Béla Fleck is always looking for something new. For the summer touring season, the world's most protean banjo player has teamed up with longtime pal and bassist Edgar Meyer and Zakir Hussain, India's foremost tabla player.

Béla Fleck is always looking for something new. For the summer touring season, the world's most protean banjo player has teamed up with longtime pal and bassist Edgar Meyer and Zakir Hussain, India's foremost tabla player.

The trio will perform Thursday at Britt.

"When you have an old friend, sometimes a new friend spices up the old relationship," Fleck says in a telephone interview. "Edgar and I have really done our duo. Zakir changes both our musical worlds."

The three musicians combine to create a unique, acoustic world music steeped in American roots, chamber music and the classical music of India.

"I make sure to do things that are musically satisfying," Fleck says. "And I like to play in small groups."

The three musicians' recent album "The Melody of Rhythm" is an original, three-movement concerto for banjo, double-bass and tabla recorded live with the Detroit Symphony Orchestra, no less. Fleck says the title refers to the tabla's ability to play melody even though it's a percussion instrument.

When the piece was commissioned by the Nashville Symphony in 2004, Fleck and Meyer agreed that their ideal third man would be the much sought-after Hussain. Fleck had developed a fascination for tablas while touring India in the 1980s. Hussain has collaborated with an A-list of musicians in the West and is perhaps best-known here for his part in Mickey Hart's Global Drum Project, which earned him a Grammy last year.

The tabla is a percussion instrument of obscure origins that combines two drums of different sizes and tones and can change pitch.

"He's also a tiebreaker," Fleck says of Hussain, laughing. "What's great is saying what's on your mind. Sometimes when you're playing there's a logjam, and Zakir might say, 'Why don't you try this?' "

But the Grammy king of the project remains Fleck, who has been nominated in more categories than any other musician, ever. He's also credited with taking the banjo places it had never been before.

Fleck grew up in a musical family in New York City and was named for the composer Béla Bartok. He played with Sam Bush and company in New Grass revival before forming Béla Fleck and the Flecktones in 1988. The Flecktones toured energetically, including several visits to the Rogue Valley over the years, playing a unique mix of bluegrass, fusion and jazz that got dubbed "blu-bop."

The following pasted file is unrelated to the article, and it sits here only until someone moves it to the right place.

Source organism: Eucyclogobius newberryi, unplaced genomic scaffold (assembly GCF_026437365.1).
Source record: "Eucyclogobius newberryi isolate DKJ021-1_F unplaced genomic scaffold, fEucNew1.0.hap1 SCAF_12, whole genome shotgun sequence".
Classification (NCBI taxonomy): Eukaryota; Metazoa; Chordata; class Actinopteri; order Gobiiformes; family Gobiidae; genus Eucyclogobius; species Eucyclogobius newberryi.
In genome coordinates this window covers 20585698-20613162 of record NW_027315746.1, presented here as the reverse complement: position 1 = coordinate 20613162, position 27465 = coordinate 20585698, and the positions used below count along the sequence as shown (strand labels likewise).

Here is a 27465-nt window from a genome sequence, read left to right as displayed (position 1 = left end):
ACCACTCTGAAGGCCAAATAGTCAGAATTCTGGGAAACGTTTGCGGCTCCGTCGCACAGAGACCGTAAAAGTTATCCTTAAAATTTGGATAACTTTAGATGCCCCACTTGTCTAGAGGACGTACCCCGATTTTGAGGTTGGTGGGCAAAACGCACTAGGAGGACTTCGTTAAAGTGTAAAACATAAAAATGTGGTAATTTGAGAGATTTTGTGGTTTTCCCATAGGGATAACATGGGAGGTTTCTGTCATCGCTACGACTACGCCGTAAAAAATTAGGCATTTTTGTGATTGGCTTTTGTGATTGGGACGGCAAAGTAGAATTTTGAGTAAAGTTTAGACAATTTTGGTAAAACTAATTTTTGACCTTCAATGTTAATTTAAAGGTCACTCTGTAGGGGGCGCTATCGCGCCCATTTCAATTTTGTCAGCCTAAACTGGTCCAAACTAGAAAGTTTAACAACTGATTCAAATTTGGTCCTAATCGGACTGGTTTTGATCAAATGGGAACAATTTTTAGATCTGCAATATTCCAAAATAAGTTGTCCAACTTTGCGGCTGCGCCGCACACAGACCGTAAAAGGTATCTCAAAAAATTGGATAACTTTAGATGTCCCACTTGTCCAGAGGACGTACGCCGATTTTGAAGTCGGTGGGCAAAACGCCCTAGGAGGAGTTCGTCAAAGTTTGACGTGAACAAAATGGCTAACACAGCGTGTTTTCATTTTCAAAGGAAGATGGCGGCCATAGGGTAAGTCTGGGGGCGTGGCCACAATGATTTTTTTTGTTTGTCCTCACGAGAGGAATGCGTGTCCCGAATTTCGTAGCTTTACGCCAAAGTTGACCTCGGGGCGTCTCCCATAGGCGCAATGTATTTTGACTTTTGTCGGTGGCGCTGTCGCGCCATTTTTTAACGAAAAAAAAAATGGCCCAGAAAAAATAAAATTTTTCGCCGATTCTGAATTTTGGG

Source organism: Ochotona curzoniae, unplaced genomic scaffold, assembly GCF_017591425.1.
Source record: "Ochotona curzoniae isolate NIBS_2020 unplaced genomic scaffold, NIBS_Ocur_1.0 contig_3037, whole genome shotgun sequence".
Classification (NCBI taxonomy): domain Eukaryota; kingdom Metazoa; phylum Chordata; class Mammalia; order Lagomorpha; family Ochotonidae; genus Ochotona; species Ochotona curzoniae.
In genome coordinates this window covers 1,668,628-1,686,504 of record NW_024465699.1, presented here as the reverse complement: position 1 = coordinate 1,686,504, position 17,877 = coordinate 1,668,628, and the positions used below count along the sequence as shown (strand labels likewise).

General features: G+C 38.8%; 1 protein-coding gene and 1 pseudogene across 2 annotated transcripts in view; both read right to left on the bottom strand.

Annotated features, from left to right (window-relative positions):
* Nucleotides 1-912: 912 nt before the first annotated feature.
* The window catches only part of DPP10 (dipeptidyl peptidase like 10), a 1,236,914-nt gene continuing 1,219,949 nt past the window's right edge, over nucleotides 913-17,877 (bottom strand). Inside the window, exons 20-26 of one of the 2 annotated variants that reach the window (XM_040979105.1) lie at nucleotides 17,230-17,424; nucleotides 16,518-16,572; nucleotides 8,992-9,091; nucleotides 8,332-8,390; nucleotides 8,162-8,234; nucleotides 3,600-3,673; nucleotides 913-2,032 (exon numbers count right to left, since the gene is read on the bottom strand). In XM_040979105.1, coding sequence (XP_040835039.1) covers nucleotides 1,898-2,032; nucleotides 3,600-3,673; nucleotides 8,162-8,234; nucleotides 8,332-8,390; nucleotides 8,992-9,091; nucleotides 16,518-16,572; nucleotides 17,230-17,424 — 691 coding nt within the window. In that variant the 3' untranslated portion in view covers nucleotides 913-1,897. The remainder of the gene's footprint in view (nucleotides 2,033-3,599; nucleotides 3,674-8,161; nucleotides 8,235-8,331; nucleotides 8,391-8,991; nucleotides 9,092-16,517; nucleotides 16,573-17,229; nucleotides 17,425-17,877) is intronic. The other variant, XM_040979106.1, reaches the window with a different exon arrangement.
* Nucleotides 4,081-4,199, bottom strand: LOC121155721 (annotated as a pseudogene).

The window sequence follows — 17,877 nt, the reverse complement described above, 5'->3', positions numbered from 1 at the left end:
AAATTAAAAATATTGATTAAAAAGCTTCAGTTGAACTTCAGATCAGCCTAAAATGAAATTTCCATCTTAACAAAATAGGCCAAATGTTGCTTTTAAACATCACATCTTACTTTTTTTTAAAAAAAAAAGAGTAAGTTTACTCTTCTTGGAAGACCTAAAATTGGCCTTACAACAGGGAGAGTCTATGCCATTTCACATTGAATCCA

Meanwhile, Fleck, who always seems to have a side project going, collaborated from time to time with his old pal Meyer, the acclaimed bassist The New York Times called "the most remarkable virtuoso in the relatively unchronicled history of his instrument." The two released the album "Music For Two" along with a documentary DVD. Fleck also played with Chick Corea, Bruce Hornsby, Branford Marsalis, John Medeski, Dave Matthews and others.

For the "Melody of Rhythm" project, Fleck says the partners recorded live with the symphony orchestra in front of audiences, then went back and tweaked the results in the studio for the CD. One reviewer for Amazon.com called the results "music that can be instantly recognized as unique and incomparable."

In another recent project, Fleck traveled in Africa — the home of the modern banjo's ancestors — and recorded with African musicians both famous and unknown. That project, called "Throw Down Your Heart," featured a giant marimba played by villagers in Gambia.

"The rhythms were undecipherable," Fleck says. "They sing and dance to it. A lot of slaves came from Gambia, so it's one of the places the banjo calls home. When they came to the U.S. they made it out of what was here, and it evolved."

Fleck is carrying just one banjo on tour, an old Gibson from the '30s. After all the years of gigs he still enjoys playing live.

"Flying is such a pain," he says. "But being with the guys, I love. I relish the chance to play and see where I can get to. After all the work we did, the layers keep unfolding."

So far, nobody has come up with a label for the music as concise and descriptive as blu-bop.

"All the complexity gets lost if you try to put it into words," he says. "There's an earthy acoustic quality a lot of people love. It's three guys coming together and trying to play something lovely."

Bill Varble is a retired arts and entertainment reporter for the Mail Tribune. Reach him at varble.bill@gmail.com